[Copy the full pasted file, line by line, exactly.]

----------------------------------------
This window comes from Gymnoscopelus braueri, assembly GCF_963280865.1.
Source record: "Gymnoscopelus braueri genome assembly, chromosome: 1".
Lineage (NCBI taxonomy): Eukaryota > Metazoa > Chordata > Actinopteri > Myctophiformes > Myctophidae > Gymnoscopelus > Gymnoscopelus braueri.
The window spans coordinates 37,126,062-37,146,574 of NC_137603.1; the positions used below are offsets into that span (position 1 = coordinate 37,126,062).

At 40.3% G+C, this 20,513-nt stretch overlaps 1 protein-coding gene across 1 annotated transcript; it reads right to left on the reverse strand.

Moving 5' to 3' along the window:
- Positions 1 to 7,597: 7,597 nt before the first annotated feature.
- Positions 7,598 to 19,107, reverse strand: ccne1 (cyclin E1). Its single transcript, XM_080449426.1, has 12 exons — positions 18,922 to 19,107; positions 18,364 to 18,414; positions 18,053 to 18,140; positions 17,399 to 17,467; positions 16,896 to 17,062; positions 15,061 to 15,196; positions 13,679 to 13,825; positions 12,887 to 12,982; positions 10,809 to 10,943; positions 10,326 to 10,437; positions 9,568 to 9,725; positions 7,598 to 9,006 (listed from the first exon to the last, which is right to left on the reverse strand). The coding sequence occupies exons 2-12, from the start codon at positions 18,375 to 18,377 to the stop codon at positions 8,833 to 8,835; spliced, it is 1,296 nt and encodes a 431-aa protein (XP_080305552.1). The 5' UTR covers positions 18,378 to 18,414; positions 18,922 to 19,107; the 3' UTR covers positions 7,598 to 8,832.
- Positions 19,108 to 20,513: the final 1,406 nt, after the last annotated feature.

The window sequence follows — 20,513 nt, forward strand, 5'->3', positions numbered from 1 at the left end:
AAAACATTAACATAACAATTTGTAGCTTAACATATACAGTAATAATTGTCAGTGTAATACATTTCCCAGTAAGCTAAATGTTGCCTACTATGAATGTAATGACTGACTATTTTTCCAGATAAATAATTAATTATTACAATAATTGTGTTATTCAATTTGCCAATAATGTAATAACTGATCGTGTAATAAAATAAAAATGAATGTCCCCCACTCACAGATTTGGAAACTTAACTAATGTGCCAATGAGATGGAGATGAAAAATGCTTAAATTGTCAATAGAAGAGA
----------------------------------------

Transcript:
This window comes from Gymnoscopelus braueri, assembly GCF_963280865.1.
Source record: "Gymnoscopelus braueri genome assembly, chromosome: 1".
Lineage (NCBI taxonomy): Eukaryota > Metazoa > Chordata > Actinopteri > Myctophiformes > Myctophidae > Gymnoscopelus > Gymnoscopelus braueri.
The window spans coordinates 37,126,062-37,146,574 of NC_137603.1; the positions used below are offsets into that span (position 1 = coordinate 37,126,062).

At 40.3% G+C, this 20,513-nt stretch overlaps 1 protein-coding gene across 1 annotated transcript; it reads right to left on the reverse strand.

Moving 5' to 3' along the window:
- Positions 1 to 7,597: 7,597 nt before the first annotated feature.
- Positions 7,598 to 19,107, reverse strand: ccne1 (cyclin E1). Its single transcript, XM_080449426.1, has 12 exons — positions 18,922 to 19,107; positions 18,364 to 18,414; positions 18,053 to 18,140; positions 17,399 to 17,467; positions 16,896 to 17,062; positions 15,061 to 15,196; positions 13,679 to 13,825; positions 12,887 to 12,982; positions 10,809 to 10,943; positions 10,326 to 10,437; positions 9,568 to 9,725; positions 7,598 to 9,006 (listed from the first exon to the last, which is right to left on the reverse strand). The coding sequence occupies exons 2-12, from the start codon at positions 18,375 to 18,377 to the stop codon at positions 8,833 to 8,835; spliced, it is 1,296 nt and encodes a 431-aa protein (XP_080305552.1). The 5' UTR covers positions 18,378 to 18,414; positions 18,922 to 19,107; the 3' UTR covers positions 7,598 to 8,832.
- Positions 19,108 to 20,513: the final 1,406 nt, after the last annotated feature.

The window sequence follows — 20,513 nt, forward strand, 5'->3', positions numbered from 1 at the left end:
AAAACATTAACATAACAATTTGTAGCTTAACATATACAGTAATAATTGTCAGTGTAATACATTTCCCAGTAAGCTAAATGTTGCCTACTATGAATGTAATGACTGACTATTTTTCCAGATAAATAATTAATTATTACAATAATTGTGTTATTCAATTTGCCAATAATGTAATAACTGATCGTGTAATAAAATAAAAATGAATGTCCCCCACTCACAGATTTGGAAACTTAACTAATGTGCCAATGAGATGGAGATGAAAAATGCTTAAATTGTCAATAGAAGAGA